The Center advises educators, parents and law enforcement officers to carefully review and understand the statutes in their own state to understand the formal legal implications of participating in cyberbullying.

Check out  the Center’s  fact sheet on cyberbullying: identification, prevention and response.

Halloween Safety

Because Halloween falls on a Sunday this year the usual costume parties and trick-or-treating may extend over the weekend. While this makes for a fun time, it also means this Halloween has the potential to be particularly hazardous.

Luckily, insurers have some tips to help make the holiday a little less spooky:

Geico reports that with so many people enjoying the holiday, it’s necessary to be cautious whether trick-or-treating on foot or behind the wheel of your car. The U.S. Department of Transportation notes that the most dangerous time on Halloween for young pedestrians is between 4 and 8 p.m., prime trick-or-treating time. Geico urges drivers to watch for young children running in the streets, keep driving distractions such as cell phones out of reach, and to  slow down.

The number of people in California hit by cars jumps 25 percent on Halloween vs. the rest of October, according to Allstate Insurance Co. The insurer asks Californians to keep their eyes on the road whether driving or on foot during Halloween. It offers the following three safety tips: don’t text and walk; don’t text and drive; don’t drink and drive.

Anyone hosting a Halloween party should take steps to limit their liquor liability and make sure they have the property insurance, according to the Insurance Information Institute (I.I.I.). I.I.I. vice-president Loretta Worters notes that depending on the jurisdiction, violations of social host laws can lead to civil or criminal fines, imprisonment and monetary damages awards. So, if you’re throwing a party where alcohol is served, be a responsible host.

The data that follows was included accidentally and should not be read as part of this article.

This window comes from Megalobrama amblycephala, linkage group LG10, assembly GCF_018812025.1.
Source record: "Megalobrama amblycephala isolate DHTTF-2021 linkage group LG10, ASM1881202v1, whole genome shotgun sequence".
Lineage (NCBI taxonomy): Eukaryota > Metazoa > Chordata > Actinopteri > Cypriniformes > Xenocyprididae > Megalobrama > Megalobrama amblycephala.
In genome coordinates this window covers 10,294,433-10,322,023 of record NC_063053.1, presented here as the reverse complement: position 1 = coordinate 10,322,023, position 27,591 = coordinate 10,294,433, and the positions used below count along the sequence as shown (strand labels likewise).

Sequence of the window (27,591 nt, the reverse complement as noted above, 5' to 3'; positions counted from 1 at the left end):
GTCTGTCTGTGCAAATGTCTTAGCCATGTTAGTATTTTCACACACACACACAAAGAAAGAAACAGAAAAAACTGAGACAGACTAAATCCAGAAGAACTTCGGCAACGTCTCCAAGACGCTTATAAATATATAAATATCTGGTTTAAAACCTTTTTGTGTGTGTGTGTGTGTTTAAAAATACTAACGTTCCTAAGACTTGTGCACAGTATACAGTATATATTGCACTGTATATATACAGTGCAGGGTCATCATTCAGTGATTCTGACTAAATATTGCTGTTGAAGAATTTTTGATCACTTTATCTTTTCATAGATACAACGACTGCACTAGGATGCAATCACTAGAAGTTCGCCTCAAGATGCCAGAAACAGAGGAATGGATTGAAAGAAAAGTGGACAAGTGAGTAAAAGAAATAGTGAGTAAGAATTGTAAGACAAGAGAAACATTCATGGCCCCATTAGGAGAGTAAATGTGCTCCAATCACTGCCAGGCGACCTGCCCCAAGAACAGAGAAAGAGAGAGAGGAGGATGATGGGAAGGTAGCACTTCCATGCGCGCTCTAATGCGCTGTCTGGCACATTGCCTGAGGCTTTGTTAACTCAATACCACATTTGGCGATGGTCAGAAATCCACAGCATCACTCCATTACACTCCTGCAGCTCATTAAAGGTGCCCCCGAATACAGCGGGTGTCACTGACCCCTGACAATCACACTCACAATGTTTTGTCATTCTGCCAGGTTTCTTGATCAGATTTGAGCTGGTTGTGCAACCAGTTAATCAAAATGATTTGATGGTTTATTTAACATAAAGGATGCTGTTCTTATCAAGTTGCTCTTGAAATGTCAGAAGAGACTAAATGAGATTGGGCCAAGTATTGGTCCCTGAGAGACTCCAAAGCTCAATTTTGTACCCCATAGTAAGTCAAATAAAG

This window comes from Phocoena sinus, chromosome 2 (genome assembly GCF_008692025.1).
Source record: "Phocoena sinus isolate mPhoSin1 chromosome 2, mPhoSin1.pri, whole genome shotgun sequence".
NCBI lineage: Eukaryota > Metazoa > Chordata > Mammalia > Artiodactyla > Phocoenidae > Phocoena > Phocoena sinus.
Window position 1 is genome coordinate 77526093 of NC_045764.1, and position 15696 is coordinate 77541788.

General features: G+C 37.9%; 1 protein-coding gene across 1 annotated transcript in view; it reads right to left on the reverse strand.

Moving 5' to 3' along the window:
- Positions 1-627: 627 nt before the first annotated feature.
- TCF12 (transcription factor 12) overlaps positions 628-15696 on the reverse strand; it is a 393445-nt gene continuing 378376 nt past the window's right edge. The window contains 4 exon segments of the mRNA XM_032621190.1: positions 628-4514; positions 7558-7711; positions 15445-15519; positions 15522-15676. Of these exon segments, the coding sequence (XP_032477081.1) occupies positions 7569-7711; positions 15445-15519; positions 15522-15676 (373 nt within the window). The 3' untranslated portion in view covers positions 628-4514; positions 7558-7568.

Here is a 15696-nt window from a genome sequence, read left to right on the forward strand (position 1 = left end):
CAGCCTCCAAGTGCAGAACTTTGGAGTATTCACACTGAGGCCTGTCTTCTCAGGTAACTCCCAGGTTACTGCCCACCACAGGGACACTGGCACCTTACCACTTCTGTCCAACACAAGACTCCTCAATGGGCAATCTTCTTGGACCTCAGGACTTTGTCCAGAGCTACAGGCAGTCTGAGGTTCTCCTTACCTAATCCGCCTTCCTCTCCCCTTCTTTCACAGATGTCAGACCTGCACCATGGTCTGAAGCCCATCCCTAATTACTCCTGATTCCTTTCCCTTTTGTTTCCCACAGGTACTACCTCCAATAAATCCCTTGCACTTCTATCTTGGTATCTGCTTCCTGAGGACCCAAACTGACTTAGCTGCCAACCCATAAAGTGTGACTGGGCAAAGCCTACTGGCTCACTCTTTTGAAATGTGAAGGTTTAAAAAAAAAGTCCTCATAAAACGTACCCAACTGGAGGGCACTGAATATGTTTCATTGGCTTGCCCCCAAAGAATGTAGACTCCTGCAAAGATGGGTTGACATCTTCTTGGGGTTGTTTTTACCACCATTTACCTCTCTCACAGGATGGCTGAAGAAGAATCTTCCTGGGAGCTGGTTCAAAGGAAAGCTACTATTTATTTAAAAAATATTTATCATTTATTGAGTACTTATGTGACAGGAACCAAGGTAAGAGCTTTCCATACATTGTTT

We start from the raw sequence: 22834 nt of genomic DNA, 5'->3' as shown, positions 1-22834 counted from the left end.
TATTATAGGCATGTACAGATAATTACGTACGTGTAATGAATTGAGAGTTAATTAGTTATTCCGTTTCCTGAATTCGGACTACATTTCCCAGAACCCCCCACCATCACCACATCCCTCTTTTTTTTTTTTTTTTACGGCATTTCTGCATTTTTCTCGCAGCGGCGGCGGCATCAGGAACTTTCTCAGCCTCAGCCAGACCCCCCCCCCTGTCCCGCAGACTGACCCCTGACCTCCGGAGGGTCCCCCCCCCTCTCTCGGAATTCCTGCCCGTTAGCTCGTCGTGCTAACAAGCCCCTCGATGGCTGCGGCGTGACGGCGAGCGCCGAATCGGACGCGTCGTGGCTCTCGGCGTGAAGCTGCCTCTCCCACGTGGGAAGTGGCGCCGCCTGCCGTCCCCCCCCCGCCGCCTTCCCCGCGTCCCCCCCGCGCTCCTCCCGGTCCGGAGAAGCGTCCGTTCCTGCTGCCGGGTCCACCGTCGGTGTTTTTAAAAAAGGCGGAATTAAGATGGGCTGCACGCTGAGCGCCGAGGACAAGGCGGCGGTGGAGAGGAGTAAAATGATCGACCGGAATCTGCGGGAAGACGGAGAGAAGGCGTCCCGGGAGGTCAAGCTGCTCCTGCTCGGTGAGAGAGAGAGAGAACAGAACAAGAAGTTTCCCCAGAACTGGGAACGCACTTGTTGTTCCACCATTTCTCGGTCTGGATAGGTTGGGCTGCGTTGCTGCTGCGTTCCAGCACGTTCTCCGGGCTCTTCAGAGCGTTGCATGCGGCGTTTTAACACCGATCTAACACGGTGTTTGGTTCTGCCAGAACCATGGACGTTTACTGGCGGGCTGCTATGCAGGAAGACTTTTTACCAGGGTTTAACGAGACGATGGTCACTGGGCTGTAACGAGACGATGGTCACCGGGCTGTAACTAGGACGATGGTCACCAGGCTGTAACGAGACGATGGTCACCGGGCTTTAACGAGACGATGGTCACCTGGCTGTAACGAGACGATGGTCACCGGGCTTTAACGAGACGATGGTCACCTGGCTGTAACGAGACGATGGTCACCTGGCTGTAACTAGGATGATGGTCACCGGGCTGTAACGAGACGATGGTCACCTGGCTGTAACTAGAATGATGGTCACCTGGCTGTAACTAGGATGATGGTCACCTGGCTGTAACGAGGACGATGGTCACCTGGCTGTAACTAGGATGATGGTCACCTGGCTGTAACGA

Have a safe and happy Halloween!

YouTube and Insurance

As many of you know, our mission at the Insurance Information Institute (I.I.I.) is to improve public understanding of insurance – what it does and how it works.

We’re constantly looking at new ways to demystify what can be a complex topic to a broad range of constituents. Social media tools can help us in that effort.

In addition to our two blogs (Terms + Conditions and Straight Talk), I.I.I. has a Facebook page and a YouTube channel, as well as numerous Twitter feeds  (@iiiorg @Bob_Hartwig @JeanneSalvatore @LWorters @III_Research).

But this week the actuarial profession took us to a new level by showing how a catchy theme song and YouTube can work to powerful effect.

As of this morning, there have been more than 3,200 views of the What is An Actuary Song below.

(Hat tip to @reinsurancegirl for spreading the news via @Actpub)

Just imagine what “An insurer is your hero† theme tune could do to show the important role the insurance industry plays in taking risk.

  

School Bullying: Managing the Risk

The problem of school bullying has become a hot topic in recent weeks after a number of high profile cases of young people committing suicide after bullying incidents.

In 2007, about 32 percent of students ages 12-18 reported having been bullied at school during the school year, according to a school crime survey from the National Center for Education Statistics.